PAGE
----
|Sub Make||Curd from a single day|
|Post-Make||Wrapped, Rolled or Processed|
|Sub Post-Make||Natural (leaf wrapped, wood or cloth girdle)|
|Typical age profile||Four months|
|Geographical origin||Cheshire Plain, UK|
|Species of milking animal||Cow|
|Breed of cow||Breed not specified|
|Raw/pasteurised milk||Examples of both depending on cheesemaker|
|Vegetarian/animal rennet||Examples of both depending on cheesemaker|
|Commonly encountered variations||N/A|
Cheshire cheese is made by big factories all over the UK and tastes very similar to other mass-produced sharp, crumbly ‘territorials’, such as Wensleydale and Lancashire. But the original farmhouse cheese has a venerable history stretching back to at least the 16th century and its own unique flavour, which is linked to the mineral rich soil of the Cheshire Plain, where it originates from. Cheshire was once the pre-eminent cheese of the UK, but its popularity declined massively and today there is only one farmhouse producer making a traditional cloth-bound cheese with unpasteurised milk.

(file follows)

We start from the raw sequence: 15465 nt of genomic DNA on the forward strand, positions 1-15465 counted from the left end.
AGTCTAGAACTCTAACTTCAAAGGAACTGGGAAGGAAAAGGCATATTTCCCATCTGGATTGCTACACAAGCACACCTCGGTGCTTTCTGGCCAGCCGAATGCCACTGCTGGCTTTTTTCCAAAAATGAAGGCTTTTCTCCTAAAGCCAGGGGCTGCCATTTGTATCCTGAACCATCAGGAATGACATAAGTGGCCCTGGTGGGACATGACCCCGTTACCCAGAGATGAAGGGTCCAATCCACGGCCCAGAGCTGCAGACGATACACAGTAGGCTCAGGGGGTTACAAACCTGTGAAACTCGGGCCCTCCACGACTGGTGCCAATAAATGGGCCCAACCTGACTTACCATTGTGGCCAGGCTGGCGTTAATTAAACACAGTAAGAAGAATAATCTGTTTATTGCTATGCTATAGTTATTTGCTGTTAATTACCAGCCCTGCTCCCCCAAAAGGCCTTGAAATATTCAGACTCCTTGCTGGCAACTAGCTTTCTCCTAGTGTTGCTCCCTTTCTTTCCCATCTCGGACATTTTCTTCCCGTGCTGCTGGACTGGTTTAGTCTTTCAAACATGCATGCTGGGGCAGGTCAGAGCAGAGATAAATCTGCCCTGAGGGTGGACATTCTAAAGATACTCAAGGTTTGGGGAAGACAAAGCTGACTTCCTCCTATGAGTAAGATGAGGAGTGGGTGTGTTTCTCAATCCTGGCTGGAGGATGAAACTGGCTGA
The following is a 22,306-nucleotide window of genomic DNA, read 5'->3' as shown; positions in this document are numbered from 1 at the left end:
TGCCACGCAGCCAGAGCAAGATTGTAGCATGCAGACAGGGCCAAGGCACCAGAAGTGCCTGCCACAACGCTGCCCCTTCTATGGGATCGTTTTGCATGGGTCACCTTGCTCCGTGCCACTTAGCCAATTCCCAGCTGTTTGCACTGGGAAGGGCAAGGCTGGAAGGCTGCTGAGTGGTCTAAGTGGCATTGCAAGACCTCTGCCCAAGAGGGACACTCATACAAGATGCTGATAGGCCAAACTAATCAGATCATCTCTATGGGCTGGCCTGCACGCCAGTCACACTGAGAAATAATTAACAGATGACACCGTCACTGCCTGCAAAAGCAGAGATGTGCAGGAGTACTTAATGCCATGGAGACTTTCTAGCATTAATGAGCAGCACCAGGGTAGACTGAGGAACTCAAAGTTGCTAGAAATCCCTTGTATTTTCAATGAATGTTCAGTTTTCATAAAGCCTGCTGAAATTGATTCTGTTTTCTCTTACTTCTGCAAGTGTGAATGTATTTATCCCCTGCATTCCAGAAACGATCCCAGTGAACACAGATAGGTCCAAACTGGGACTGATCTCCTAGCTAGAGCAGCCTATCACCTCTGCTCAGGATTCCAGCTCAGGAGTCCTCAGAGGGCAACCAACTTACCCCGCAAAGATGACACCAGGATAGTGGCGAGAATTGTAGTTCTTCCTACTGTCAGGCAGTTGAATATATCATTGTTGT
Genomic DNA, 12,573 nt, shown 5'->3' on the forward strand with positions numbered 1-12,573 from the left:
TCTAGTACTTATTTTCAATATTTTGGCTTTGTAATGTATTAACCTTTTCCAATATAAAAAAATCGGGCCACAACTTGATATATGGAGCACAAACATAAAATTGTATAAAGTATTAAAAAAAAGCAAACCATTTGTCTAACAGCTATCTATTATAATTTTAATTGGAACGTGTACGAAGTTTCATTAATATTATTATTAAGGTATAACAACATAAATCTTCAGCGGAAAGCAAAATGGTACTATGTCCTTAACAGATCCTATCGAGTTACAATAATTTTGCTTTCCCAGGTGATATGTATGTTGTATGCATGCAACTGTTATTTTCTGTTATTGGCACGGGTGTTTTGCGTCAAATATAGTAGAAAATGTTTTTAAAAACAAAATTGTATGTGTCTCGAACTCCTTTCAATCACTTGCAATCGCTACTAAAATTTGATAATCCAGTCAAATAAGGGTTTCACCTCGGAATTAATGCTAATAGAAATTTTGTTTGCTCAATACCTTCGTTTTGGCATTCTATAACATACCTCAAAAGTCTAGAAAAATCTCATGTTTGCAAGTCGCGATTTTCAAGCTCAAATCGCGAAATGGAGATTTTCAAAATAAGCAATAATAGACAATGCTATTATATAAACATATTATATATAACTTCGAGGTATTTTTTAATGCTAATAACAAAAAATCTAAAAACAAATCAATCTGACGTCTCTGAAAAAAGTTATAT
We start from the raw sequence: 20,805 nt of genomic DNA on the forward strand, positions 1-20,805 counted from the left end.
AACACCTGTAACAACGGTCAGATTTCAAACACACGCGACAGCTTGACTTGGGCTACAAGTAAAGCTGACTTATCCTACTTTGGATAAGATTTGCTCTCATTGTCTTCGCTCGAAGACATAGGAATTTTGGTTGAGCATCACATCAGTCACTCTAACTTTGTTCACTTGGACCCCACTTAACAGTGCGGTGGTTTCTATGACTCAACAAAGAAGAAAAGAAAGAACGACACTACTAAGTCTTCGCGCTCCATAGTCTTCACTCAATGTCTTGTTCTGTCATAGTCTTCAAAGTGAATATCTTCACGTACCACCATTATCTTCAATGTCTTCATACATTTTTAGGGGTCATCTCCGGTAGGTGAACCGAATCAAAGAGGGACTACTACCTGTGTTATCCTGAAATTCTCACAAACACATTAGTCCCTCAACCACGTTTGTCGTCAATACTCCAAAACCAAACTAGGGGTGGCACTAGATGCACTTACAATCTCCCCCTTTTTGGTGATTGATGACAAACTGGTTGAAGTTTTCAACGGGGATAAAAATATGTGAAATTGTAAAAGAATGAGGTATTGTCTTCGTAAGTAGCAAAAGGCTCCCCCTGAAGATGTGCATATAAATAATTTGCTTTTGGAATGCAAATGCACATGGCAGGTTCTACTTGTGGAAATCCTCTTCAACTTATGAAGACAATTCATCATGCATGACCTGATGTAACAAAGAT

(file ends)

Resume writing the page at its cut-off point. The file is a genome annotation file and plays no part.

The cheese is made by scalding the curds at temperatures lower than in cheddar making, which results in more moisture being retained . Once the curd has been cut, drained, milled and salted, it may be left overnight before pressing, which stops it from fusing together to the same extent as cheddar and helps create a flaky texture in the finished cheese. Muslin is applied to the surface of the cheese after pressing.
Moist and crumbly in texture, the cheese should have zesty and mineral notes, plus a long finish. The interior can be ivory white or coloured a light red with the addition annatto.
Medium-bodied reds, such as Cote du Rhone and Rioja work well, as do hoppy pale ales.